Shares of United Airlines Holdings, Inc. ticked higher on Wednesday’s extended trading session as it expects to turn a profit in the second quarter.
The Chicago-based airline soared 7.59% or 3.53 points to $50.05 per share. It followed an upturn of 1.24% or 0.57 points to $46.52 per share in the regular hours market.
Accordingly, United Airlines anticipates the surging travel demand to generate the highest quarterly revenue in the firm’s history.
This upbeat forecast suggests carriers are at a turning point in the pandemic recovery. It came amid the drop in COVID-19 cases, spurring renewed demand for travel.
In addition, the public has not yet moved away from higher ticket prices, despite inflation and mounting household costs.
The passenger traffic in the United States has been 89.00% of pre-pandemic levels since mid-February.
In line with this, the major airline expects to report a profit this year. Subsequently, it projected revenue per available seat mile to be up 17.00% year-over-year in April-June.
This forecast translated into an adjusted operating margin of 10.00% and the highest quarterly sales in its history.
The robust consumer demand enables carriers to deal with the soaring energy products costs. The firm’s fuel bill in the first quarter was 20.00% higher than the previous quarter. Moreover, it projected prices to increase by 19.00% quarter-on-quarter in the three months to June.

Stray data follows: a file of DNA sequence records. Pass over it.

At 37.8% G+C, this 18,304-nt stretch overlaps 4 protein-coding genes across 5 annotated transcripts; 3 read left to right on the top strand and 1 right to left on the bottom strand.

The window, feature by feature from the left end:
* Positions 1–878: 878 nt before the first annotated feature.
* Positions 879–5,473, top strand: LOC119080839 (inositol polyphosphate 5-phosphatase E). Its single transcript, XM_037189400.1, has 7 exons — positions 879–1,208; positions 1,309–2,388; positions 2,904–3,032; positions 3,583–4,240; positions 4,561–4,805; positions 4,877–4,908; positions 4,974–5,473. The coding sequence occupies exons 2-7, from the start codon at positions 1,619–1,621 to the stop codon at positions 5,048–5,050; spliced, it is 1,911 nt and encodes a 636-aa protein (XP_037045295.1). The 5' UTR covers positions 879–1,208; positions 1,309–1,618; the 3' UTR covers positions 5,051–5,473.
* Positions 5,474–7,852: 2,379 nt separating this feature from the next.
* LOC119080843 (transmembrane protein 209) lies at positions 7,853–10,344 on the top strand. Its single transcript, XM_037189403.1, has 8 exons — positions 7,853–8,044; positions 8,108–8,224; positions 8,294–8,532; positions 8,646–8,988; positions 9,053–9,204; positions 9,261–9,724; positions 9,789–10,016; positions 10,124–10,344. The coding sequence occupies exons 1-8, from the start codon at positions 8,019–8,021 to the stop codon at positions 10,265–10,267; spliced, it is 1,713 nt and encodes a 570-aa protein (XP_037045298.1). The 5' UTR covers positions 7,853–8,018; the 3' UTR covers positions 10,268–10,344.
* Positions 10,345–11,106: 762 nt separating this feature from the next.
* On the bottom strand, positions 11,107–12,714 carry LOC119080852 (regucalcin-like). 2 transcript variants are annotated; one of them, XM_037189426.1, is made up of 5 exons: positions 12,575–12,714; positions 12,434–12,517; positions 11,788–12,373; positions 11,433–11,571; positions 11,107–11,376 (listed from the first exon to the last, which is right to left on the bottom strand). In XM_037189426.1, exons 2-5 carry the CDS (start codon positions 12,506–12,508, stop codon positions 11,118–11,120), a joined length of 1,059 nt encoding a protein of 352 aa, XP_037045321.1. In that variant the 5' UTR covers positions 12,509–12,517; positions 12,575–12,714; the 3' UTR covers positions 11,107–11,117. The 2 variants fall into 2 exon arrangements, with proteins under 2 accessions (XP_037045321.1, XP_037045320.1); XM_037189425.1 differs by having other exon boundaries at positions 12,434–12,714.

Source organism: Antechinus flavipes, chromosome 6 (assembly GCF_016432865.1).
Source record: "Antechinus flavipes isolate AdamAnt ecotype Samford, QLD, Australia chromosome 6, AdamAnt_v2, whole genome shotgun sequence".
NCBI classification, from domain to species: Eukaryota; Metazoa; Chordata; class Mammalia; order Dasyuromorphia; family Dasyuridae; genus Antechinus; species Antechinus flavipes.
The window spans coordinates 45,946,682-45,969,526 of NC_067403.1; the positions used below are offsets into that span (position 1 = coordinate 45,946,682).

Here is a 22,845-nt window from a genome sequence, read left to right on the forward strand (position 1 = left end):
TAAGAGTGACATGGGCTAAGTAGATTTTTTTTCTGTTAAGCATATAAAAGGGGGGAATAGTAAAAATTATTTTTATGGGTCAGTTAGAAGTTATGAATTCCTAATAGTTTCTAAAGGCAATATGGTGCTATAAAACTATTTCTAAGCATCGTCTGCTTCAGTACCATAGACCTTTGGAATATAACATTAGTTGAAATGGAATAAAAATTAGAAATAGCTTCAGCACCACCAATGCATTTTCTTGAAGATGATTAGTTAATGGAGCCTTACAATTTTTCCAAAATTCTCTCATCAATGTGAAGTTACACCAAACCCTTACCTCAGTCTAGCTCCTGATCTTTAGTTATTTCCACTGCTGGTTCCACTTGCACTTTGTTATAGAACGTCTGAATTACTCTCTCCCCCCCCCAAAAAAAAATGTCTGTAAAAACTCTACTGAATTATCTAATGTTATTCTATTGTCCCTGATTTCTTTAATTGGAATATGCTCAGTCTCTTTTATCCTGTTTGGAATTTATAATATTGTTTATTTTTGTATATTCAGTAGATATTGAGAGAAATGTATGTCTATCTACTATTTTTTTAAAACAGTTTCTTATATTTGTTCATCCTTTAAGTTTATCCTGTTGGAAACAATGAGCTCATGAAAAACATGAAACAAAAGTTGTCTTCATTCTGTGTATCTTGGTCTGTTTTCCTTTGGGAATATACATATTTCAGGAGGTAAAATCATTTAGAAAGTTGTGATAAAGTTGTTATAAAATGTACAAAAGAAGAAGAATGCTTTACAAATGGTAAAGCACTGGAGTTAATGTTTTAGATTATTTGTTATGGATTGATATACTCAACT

However, United Airlines needed to exert efforts to add capacity. Some of the biggest planes in its fleet would not return until May due to an engine failure.
Consequently, the company suspended the deliveries of new Boeing 787 Dreamliners in the past 18 months because of manufacturing flaws.
The airline also faces a pilot shortage, specifically at regional carriers that feed its hubs, a problem across the sector.
United Airlines reports $1.4B Q1 loss
Meanwhile, United Airlines’ upbeat forecast overshadowed the larger-than-expected Q1 loss of $1.38 billion. Eventually, its revenue declined to $7.57 billion, lower than the $7.68 billion.
The first quarter significantly weighed down the airline industry, dominated by the omicron coronavirus variant in the early weeks.
The virus has already waned, and caseloads across the US have notably declined. In line with this, analysts foresee a strong spring as restrictions disappear and more people travel.
However, some carriers like Spirit, Alaska Airlines and JetBlue Airways plan to trim their schedules. This move will provide room to navigate disruptions like bad weather or staffing shortages.
Then, American Airlines reminded its staff last week that reliability is paramount this season. Last year, carriers grappled with routine disruptions and staffing shortfalls.